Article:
Bees and Pollination – Why Our Plants Need Them

We all know that bees play an important role in the natural plant ecosystem. 

We also know that they’re responsible for pollinating plants, creating delicious honey, and keeping us company while we tend our gardens in the summer. 

With that being said, it's also true that very few people know exactly how important bees really are.

They’re also not just important to your garden, but to the majority of plant life in general

In fact, they’re so crucial to the delicate nature of our sustainable food systems that without them, several different types of food may disappear from produce shelves altogether! 

They help farmers to get better yields from crops, and also save them a ton in extra costs each year as well—which helps to increase revenue for farms large and small all across the world. 

So in this post, we're going to take a closer look at one of nature's most ingenious little engineers. 

Let's talk about bees, pollination, and exactly how critical this little critter is to the care and well-being of our human food sources.

Bees Play a Vital Role in Nature

A lot of people don’t realize that there are about 20,000 different species of bees—and they live all around the world. 

They’re also found in almost all different types of habitats, and they play a vital role in the animal kingdom and plant ecosystems. 

They even have a profound effect on our lives as humans. 

The most important and vital function that bees perform is assisting plants with pollination. 

If it weren’t for bees, many plants would struggle to pollinate and reproduce. 

For this reason, they play a significant role in the growth processes of most of the plant foods that humans eat. 

Some estimates say that roughly 1 out of 3 bites of food that you eat during any given day was probably helped along in its life-cycle by a bee. 

What Crops Do Bees Help to Pollinate?

Among the top 100 food crops that humans consume every day around the world, bees are responsible for pollinating more than 70 of them. 

Just a few of the foods that may not be here if it weren’t for bees include:

  • Apples
  • Cranberries
  • Melons
  • Almonds
  • Blueberries
  • Cherries
  • Watermelons
  • Pumpkins
  • Mangos
  • Tomatoes
  • Lentils
  • Grapes
  • Broccoli

And many, many more.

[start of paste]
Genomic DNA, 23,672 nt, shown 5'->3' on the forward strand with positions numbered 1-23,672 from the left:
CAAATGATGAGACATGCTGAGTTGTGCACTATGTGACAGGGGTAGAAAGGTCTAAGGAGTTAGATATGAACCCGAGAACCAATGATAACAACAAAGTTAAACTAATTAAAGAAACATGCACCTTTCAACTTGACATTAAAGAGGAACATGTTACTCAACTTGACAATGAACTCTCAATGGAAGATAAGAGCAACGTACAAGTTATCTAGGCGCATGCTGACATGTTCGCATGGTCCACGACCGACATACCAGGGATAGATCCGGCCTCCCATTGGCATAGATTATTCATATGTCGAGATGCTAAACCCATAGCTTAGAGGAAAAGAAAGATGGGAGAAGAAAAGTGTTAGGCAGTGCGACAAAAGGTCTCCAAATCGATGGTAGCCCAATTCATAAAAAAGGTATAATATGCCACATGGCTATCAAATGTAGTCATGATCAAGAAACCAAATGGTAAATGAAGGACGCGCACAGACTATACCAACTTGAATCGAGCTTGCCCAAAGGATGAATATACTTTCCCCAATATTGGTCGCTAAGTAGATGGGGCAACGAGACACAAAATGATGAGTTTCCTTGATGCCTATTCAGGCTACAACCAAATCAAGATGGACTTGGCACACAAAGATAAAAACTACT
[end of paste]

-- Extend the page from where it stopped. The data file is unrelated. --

What Would Happen If Bees Disappeared?

If bees were to suddenly stop doing the amazing ‘pollination’ work that they’re so well-known for, the growth and harvest yields of many different types of plants would suddenly decrease.

Farmers would watch their incomes dwindle, and store shelves would grow more and more barren of the common foods that bees play a crucial role in pollinating. 

We would also see many non-food-related plants struggling to reproduce as well. 

The forests, the grasslands, the woodlands—all of these ecosystems would change and diminish in the absence of bees—potentially forever. 

Even crops like cotton rely heavily on bees for growth. If it weren’t for bees—creating clothing out of cotton on a large scale might cease to be a sustainable possibility. 

Are Bee Populations Declining? 

Unfortunately, in recent years, we have experienced a decline in bee populations. 

This is due to a number of complex issues—one of which is the use of deadly pesticides that are as dangerous to bees as they are to malicious insect invaders. 

The total honeybee population in the United States decreased by a staggering 40% in the winters of 2018 and 2019 alone—which was cited by researchers as being an ‘unsustainable’ level of decline. 

And beekeepers across the U.S. also reported that they lost roughly 45.5% of their managed honey bee colonies from April 2020 to April 2021. 

Of course, humans have a lot of power in helping the bees to thrive and survive. Providing food and giving them plenty of room to live and roam is crucial to their ongoing survival. 

So Next Time You See a Bee in Your Garden, Remember How Important They Are

You may even consider setting out a little dish of sugar water to give them a ‘boost’ as they help to pollinate your garden, create delicious honey, and just in-general help to keep our natural ecosystems alive, flourishing, and reproducing at such a consistent rate. 

They really are nature’s little engineers—and they deserve our admiration and respect!

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